Ticket to Ride (or not). Okanagan Wineries at VIWF

Ticket to Ride (or not): Okanagan Wineries at the Vancouver International Wine Festival

For many of us, wine festivals mean buying a ticket for an event (or two), donning party clothes, and enjoying a night on the town. It’s good bang for our buck, with hundreds of wines under the same roof for us to sample at one go. If we’re lucky, we nab a few nibbles before the crowd descends like locusts on the buffet table.

For a winery, wine festivals are months of planning costs and budgets, scheduling, and hoping the event doesn’t fall on the day you booked the bottling truck. It’s more than standing behind a table with a ready smile and good story. By the time consumers arrive glass in hand, all we see are the table linens and glamorous façade – but someone picks up the cost of all that free-flowing vino.

From February 24 to March 2 2014, Vancouver hosted the Vancouver International Wine Festival (VIWF). What began as a small, one-winery event in 1979 has grown to include 178 wineries pouring more than 780 wines with an additional 8 regional-based tasting stations throughout the grandest of ballrooms. Upwards of 400 volunteers help this small wine-o-phile city run smoothly through a week of seminars, lunches, and tasting events. *Read our reports from the week here & here.

This year, Canada was among the 14 countries with a group of 25 wineries from the Okanagan; approximately 10% of the wineries in our province. While the Okanagan is only a five-hour drive from Vancouver, it takes a team to play at this level: during a two-three hour period, thousands of trade, buyers and consumers circulate the room, waiting to be wooed. With table fees, cases of wine to pour, and staff to room and board away from home, a smaller player might find it cost prohibitive to get into the game.

“We’re lucky to have [in British Columbia] good industry leaders like Tinhorn Creek and Blue Mountain who regularly come to this”, says Tyler Harlton, principal of TH Wines. This year, Harlton attended the Festival like most everyone else – by purchasing his tickets. He wasn’t at a table pouring his outstanding 2012 Pinot Noir; instead, Harlton spent the time developing his palate, discovering styles he prefers, and measuring where his wines might stack up against international ones. “I like to see trends. What are people buying? What are they interested in, and why?”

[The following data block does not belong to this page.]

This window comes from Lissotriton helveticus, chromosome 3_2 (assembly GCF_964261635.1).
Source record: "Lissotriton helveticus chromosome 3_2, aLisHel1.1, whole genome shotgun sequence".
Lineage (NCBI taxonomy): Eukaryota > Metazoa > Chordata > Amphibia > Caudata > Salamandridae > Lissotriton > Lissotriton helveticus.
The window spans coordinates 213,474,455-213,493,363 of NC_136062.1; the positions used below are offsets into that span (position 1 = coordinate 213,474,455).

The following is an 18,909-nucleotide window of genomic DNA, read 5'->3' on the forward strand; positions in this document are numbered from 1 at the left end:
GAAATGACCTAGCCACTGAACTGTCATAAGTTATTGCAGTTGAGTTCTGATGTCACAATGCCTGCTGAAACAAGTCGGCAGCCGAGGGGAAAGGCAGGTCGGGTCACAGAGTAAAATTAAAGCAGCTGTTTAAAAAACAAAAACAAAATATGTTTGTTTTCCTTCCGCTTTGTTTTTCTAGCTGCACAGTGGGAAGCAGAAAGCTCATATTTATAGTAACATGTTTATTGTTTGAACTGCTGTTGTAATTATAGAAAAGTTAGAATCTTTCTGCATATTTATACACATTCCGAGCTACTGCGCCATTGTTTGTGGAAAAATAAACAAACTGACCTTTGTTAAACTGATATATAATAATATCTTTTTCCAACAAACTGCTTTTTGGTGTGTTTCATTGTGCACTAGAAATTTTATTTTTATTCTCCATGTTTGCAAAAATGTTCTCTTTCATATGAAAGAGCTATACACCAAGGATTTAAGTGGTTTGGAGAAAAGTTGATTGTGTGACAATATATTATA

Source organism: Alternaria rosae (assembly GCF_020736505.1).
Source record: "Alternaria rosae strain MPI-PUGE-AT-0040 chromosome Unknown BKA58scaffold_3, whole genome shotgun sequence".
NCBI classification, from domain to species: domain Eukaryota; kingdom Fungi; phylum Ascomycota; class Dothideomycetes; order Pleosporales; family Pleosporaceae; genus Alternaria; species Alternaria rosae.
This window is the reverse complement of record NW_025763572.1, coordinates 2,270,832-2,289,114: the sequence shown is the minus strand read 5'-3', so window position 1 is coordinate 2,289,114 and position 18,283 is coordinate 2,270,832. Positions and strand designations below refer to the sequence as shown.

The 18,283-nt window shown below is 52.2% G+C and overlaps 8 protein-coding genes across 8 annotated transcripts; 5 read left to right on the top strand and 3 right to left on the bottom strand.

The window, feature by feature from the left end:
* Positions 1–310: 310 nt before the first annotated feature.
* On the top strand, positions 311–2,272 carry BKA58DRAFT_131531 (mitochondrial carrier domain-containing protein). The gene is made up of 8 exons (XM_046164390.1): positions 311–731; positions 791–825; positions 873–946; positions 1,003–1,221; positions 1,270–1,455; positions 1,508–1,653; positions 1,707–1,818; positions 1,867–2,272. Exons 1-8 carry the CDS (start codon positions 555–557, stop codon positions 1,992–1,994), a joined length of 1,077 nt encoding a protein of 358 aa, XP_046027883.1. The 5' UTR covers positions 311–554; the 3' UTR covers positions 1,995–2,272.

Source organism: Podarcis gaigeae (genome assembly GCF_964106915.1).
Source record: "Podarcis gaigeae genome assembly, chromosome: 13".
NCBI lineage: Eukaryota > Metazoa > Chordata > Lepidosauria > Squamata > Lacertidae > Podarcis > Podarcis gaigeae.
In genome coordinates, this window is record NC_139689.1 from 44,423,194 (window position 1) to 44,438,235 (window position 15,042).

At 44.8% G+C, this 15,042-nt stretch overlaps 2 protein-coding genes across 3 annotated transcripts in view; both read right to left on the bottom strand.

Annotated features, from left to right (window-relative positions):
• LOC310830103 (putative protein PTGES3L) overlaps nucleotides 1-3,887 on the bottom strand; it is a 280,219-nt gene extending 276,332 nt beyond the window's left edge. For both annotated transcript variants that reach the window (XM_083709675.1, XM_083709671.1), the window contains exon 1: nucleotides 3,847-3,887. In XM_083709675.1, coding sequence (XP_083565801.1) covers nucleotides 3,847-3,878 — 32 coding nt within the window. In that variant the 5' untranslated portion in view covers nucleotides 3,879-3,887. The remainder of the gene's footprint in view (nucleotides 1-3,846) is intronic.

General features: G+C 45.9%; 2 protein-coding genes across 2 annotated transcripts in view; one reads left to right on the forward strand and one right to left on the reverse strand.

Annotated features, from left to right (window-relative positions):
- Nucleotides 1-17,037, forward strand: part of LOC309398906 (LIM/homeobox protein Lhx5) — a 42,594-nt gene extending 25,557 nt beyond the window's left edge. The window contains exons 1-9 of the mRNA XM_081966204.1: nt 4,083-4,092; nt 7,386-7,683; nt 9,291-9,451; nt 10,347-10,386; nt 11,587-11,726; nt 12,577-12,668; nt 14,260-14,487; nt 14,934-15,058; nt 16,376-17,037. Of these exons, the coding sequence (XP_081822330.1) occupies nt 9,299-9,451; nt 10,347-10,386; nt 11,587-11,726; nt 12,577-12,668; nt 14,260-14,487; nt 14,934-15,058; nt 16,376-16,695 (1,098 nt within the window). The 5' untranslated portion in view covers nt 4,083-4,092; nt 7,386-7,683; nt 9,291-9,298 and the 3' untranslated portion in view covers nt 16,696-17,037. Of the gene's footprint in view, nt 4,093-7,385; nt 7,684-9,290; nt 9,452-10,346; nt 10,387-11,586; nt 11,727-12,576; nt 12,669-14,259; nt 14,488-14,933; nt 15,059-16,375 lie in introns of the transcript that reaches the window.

It’s a big ask for a smaller producer to commit to something like the VIWF: consumer and trade tastings can absorb four or five cases of product and each wine you pour must be available for sale at the on-site liquor store, which means sending extra cases months in advance with no guarantee of sales. If, like Tyler Harlton, you make 270 cases of Pinot Noir, it’s like asking you to give away almost 5% of a product that has a low profit margin – and sell another 20% at a reduced price. Yet the stage here is truly international, with representatives from around the globe tasting what we in BC take for granted. In that case, what is the value of product awareness on this scale?

Based on anecdotal evidence accumulated in an entirely un-scientific manner (while cruising the festival floor with champagne in my glass), there seems to be an unspoken minimum production threshold at which Okanagan wineries feel – or perceive – a benefit to the expense of participation: upwards of 5,000 cases per year.

“I’ve never not been here”, states Harry McWatters of TIME Estate Winery. McWatters is a grand master of BC wine, having founded Sumac Ridge winery in 1980 and being instrumental in VQA Canada – among other accomplishments. TIME produces around 5,000 cases a year and the three wines in the portfolio range in price from $25 to $30. McWatters believes the right thing for his winery is to participate. “If you’re making 5,000 cases of $30 to $50 wine, you had better be here.”

VIWF 2014

Being here is about getting your brand in front of decision makers: sommeliers, buyers, and in part the consuming public. “It’s not inexpensive to participate”, says McWatters. “We’re here with a major commitment. My business partner is here too. The only thing different for us is the airfare, and it’s probably cheaper to fly here from California than Kelowna.”